EMEX - Engineering, Machinery & Electronics Exhibition
NZ's Largest Technology Trade Show is back in 2020
EMEX is the place to showcase your products and services to the industry
Showcase, Educate & Sell
EMEX provides an unrivaled face to face opportunity for target customers to directly engage with your brand.
Learn from the Best!
industry-leading seminars: Metal 3D printing, new product design, advanced manufacturing and more!
Bigger than ever!
175+ exhibitors. 3 full days of seminars. Special features: Innovation Quarter, Innovation Lab, Employment Hub & so much more!
NHP: The Local Choice For Global Partner Rockwell Automation
Following the recent acquisition, NHP has strengthened its business with an expanded team of locally-based automation professionals from the Rexel Industrial Automation business who are specifically experienced and trained in Rockwell Automation products, systems and solutions.
Through NHP acquiring the Rockwell Automation related business assets from Rexel Industrial Automation, NHP is proud to now be the exclusive sole distributor of Rockwell Automation products, systems and solutions across the entire South Pacific region.
As a 100% Australian owned business, NHP understands requirements for the local market and places high importance on ensuring a local presence and footprint. Enhancing this, the expanded automation team are located throughout the acquired branch network to serve local customers with an increased level of support and service.
“With the acquisition of the Rockwell Automation related business assets from Rexel Industrial Automation, which includes a strong team of automation professionals, we have strengthened NHP’s position as the local choice for specialist electrical and automation products, systems and solutions in our 50th year of operations,” says NHP’s ceo and managing director, Stephen Coop.
With the expansion of NHP’s geographic coverage for distribution of Rockwell Automation and to ensure increased availability of Rockwell Automation products for customers, NHP has additionally expanded its warehouse capabilities across nominated branch locations with an expanded stockholding to support local customer requirements.
The distribution of Rockwell Automation exclusively through NHP will also provide customers who have an Australasian wide presence a familiar and consistent ‘one-stop shop’ approach in dealing with NHP for all Rockwell Automation related products, systems and solutions.
“As the exclusive distributor for Rockwell Automation, combined with NHP’s existing complimentary product solutions from our existing global partners plus our customised value-add manufacturing capabilities, NHP is your local choice with the largest coverage for automation and control solutions in the South Pacific region,” Mr Coop says.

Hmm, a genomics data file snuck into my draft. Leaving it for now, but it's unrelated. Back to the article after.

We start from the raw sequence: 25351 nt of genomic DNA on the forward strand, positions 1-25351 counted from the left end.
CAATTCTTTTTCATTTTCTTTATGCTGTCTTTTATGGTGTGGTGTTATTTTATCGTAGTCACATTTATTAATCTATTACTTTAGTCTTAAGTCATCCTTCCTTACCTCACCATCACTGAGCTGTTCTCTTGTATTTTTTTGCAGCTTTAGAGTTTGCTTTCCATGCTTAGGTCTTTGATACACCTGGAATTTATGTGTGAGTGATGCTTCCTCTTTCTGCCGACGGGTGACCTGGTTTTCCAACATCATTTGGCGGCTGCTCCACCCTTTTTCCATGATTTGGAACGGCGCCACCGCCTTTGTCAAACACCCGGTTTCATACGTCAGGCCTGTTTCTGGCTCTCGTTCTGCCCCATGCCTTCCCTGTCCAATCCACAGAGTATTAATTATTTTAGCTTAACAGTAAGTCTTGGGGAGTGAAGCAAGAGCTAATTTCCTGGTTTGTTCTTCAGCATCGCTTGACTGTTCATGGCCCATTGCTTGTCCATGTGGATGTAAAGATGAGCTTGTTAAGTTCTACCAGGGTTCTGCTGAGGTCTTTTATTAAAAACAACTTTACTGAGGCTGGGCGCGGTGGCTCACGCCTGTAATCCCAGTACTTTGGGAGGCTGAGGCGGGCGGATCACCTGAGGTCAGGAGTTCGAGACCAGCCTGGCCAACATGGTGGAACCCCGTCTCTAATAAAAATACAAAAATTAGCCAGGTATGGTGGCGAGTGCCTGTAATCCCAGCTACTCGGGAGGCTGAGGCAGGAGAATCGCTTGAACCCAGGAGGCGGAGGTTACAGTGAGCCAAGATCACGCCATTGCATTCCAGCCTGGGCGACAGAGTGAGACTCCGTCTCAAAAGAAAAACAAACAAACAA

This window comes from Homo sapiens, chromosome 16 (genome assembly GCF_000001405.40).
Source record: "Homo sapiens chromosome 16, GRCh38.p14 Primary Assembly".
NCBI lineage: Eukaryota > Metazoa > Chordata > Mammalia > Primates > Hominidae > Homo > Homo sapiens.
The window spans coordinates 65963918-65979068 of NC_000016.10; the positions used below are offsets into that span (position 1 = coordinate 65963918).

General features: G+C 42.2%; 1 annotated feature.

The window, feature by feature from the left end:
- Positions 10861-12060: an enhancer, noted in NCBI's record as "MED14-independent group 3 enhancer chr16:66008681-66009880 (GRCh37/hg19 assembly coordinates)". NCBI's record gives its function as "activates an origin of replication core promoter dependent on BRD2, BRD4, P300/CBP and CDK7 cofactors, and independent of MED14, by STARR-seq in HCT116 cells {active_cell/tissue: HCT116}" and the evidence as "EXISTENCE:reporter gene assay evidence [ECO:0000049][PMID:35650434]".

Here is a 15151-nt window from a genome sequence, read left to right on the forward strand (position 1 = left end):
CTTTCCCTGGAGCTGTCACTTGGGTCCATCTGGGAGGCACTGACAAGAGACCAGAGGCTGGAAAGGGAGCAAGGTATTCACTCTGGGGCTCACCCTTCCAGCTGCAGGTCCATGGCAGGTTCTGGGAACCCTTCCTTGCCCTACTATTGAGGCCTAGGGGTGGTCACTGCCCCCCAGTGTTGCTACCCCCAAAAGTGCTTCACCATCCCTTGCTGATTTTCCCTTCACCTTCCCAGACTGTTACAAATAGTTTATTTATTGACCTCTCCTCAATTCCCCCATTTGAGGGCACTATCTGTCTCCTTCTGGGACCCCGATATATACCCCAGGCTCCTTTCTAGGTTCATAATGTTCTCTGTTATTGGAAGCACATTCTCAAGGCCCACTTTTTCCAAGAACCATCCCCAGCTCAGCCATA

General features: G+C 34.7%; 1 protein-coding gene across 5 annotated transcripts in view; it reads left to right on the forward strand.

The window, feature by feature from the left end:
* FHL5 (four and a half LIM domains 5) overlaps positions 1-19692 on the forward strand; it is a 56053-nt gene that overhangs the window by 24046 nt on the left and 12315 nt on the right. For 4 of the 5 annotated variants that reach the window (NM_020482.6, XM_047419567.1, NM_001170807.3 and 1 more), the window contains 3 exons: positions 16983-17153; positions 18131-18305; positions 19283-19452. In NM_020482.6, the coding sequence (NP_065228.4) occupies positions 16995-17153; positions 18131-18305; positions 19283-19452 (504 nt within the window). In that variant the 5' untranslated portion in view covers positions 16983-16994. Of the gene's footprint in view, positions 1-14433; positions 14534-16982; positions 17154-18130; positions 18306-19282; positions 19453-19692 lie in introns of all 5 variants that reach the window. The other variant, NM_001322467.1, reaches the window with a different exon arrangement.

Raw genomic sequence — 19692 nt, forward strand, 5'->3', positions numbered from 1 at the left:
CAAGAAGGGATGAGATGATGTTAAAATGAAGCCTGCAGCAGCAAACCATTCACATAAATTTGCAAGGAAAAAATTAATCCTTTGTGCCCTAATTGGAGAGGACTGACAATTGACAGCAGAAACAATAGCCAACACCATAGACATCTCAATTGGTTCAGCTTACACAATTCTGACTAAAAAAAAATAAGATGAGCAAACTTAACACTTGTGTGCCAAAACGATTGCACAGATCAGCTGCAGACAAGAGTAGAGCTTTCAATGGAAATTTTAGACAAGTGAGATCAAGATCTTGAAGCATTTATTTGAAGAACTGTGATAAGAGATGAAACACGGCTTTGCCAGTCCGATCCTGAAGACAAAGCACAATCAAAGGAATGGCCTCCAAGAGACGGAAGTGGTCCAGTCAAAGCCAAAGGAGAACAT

The post NHP: The Local Choice For Global Partner Rockwell Automation appeared first on NZ Engineering News.
Engineer Back Where His Career Began
Bobby Kells walked out of university and into a job but he didn’t need to go far – he is back at the University of Auckland’s Faculty of Engineering helping construct a new multi-million dollar building in the place where he once studied.
Bobby, 27, is employed as a construction engineer for H Construction (formerly Hawkins Construction) and he graduates from the University of Auckland with a Bachelor in Civil & Environmental Engineering.
He was educated at Westlake Boys High School and lives on the North Shore at Mairangi Bay/Forrest Hill.
His job involves helping build a multi-storey dedicated engineering block that will showcase the best in engineering design and which is due for completion in late 2019.
Bobby loves his job and is passionate about the new building because it embodies the very best in engineering design and technology.
“The great part of this job is that the University wanted to put engineering on display and I think this building does that in a way that is really innovative,” he says.
“The detailing and braced framing is exposed and can be clearly seen inside the building with a complex construction sequence so it’s a great project to be involved with,” he says.
Bobby took a bit longer than usual to graduate with his Bachelor of Engineering because for years he had to fit his studies around the demands of representing New Zealand in rowing at Olympic level.